2.3.2    Summary of Findings

           

            Corporate priority 2 (Supporting Neighbourhoods) includes the Council’s aim to: ‘Ensure local residents have access to good quality housing, which meets people’s changing needs and aspirations that is safe and affordable’.

 

As the Local Housing Authority, Thanet District Council has a duty to ensure that all private sector homes in Thanet are maintained in a safe condition.

 

            Mandatory HMO Licensing

           

Houses in Multiple Occupation (HMO) licensing aims to improve the standards of management and repair within HMOs.

It is now a mandatory duty for:

·         All Local Authorities to have a licensing scheme; and

·         Owners of certain types of HMOs to have a licence.

HMOs present a particular problem in the rented sector and although there are many good landlords, there are some who are unable or unwilling to manage their properties properly

            As at February 2017, there were 47 licensed HMO properties within Thanet (excluding those within the Selective Licensing Area). Legislation in this area is expected to change later this year affecting the definition of a mandatory HMO; if the legislation is changed as expected this may result in the number of mandatory HMOs within the District increasing to approximately 150 to 200.

 

Selective Licensing Scheme:

In 2011, the Council designated parts of the electoral wards of Margate Central and Cliftonville West as a selective licensing area. Unless subject to exemption, all privately rented properties within the area were required to be licensed with the Council. The scheme was introduced to help tackle low housing demand and anti-social behaviour. The scheme required landlords to comply with a range of conditions to ensure good property management.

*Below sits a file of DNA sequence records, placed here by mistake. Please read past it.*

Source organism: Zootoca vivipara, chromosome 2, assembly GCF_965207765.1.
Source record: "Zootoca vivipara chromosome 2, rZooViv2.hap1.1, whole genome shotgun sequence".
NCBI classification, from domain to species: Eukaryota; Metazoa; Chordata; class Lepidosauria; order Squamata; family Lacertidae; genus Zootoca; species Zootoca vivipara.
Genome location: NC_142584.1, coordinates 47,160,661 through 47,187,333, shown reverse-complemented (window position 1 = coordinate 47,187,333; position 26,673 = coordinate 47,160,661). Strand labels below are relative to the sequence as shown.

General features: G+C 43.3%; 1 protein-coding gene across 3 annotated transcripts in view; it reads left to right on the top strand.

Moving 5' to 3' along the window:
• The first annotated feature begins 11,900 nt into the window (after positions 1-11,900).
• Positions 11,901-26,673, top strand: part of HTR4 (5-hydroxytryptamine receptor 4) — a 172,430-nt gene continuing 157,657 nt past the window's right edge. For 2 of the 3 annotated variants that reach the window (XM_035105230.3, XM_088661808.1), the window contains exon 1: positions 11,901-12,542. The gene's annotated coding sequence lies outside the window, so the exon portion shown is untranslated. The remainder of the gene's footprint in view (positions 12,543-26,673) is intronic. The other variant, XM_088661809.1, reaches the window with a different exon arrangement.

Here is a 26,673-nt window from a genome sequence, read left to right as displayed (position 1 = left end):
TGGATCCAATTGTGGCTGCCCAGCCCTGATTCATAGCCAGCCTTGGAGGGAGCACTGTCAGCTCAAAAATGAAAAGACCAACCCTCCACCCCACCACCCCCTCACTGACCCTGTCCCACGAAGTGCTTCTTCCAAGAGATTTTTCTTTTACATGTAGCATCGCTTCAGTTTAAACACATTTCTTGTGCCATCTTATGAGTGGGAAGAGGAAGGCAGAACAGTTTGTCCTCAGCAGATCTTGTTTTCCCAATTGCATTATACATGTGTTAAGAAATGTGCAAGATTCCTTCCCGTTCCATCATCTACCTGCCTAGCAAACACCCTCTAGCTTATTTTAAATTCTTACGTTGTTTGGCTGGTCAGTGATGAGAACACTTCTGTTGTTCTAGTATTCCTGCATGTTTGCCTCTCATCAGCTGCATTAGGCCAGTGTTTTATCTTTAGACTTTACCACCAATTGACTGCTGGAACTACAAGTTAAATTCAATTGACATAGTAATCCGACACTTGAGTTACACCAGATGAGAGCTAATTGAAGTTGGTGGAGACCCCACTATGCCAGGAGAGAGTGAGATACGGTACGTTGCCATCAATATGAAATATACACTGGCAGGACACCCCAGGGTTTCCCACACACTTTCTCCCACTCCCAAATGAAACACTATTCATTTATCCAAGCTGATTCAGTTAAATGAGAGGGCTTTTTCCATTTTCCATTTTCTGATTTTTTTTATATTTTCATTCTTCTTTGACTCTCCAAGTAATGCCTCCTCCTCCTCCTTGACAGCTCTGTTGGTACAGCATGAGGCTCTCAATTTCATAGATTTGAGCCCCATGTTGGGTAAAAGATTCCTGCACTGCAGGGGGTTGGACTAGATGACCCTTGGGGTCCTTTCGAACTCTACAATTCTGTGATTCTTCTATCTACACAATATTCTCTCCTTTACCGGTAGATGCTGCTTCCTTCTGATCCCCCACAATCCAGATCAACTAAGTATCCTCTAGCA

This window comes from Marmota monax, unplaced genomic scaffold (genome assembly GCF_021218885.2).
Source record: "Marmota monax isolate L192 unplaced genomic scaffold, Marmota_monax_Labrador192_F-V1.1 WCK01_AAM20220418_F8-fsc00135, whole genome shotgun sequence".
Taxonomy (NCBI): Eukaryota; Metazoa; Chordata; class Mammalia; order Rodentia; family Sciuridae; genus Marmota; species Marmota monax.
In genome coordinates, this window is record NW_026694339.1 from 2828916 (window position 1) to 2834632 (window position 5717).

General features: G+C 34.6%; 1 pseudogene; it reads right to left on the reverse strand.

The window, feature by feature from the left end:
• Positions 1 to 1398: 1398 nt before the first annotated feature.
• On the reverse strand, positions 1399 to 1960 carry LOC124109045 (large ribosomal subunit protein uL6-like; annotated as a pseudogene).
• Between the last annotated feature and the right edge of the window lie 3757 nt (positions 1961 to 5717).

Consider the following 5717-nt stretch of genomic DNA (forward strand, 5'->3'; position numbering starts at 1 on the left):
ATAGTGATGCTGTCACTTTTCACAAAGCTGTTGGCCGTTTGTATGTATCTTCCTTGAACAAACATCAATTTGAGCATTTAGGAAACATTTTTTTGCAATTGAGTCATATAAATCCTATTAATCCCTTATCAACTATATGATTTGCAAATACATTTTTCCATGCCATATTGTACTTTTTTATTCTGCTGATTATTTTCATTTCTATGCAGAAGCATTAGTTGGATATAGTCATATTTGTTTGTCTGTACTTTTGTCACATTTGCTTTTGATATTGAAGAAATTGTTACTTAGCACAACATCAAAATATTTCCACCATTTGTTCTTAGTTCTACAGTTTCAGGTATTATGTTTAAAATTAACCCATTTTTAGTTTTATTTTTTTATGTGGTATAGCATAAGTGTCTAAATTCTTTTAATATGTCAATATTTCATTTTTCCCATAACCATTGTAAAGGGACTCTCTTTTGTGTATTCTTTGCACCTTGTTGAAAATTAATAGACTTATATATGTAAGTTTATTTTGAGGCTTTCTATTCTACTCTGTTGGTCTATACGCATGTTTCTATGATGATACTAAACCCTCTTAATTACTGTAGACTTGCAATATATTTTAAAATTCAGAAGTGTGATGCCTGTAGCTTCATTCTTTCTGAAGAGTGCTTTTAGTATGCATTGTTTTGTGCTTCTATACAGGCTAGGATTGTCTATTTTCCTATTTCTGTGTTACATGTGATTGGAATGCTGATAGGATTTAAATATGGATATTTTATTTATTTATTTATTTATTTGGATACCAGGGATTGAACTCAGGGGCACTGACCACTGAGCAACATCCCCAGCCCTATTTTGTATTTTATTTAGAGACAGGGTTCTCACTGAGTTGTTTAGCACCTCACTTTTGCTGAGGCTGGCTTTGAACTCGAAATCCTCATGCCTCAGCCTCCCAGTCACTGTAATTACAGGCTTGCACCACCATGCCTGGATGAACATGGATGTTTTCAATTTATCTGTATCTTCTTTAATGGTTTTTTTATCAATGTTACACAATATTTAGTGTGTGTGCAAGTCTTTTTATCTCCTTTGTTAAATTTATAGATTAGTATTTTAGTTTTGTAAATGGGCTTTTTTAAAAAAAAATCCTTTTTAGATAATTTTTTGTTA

On 19 January 2016, the Council’s Cabinet decided to make a further five year selective licensing designation. The designation concerns an area similar to that in the previous scheme; however, additional properties in Trinity Square and Northdown Road have now been included. The further designation came into force on 21 April 2016 (the day after the previous scheme expired) and will expire on 20 April 2021, unless revoked early by the Council.

 

            As at February 2017, there were 1,593 licensed properties within the Selective Licensing Area.

 

            Management can place Substantial Assurance on the system of internal controls in operation.

 

            The primary findings giving rise to the Substantial Assurance opinion in this area are as follows:

 

·         A Private Sector Housing: Enforcement Policy and Guidance has been adopted.

·         All complaints of housing disrepair are investigated and a range of proactive interventions are undertaken.

·         Housing Health and Safety Rating System (HHSRS) inspections are undertaken.

·         A database is maintained of all licensable HMOs within the district and proactive steps are undertaken to identify new ones.

·         All HMOs are inspected before a licence is issued

·         Unlike HMO licensing, there is no duty to inspect properties within the Selective Licensing area, however the Council is of the opinion that inspections are key to success and around 1,400 inspections have been completed since 2013.

·         The Council completes 100s of Housing Health and Safety Rating System (“HHSRS”) inspections every year, which are fully recorded on the integrated Northgate M3 computer system, as are all activities.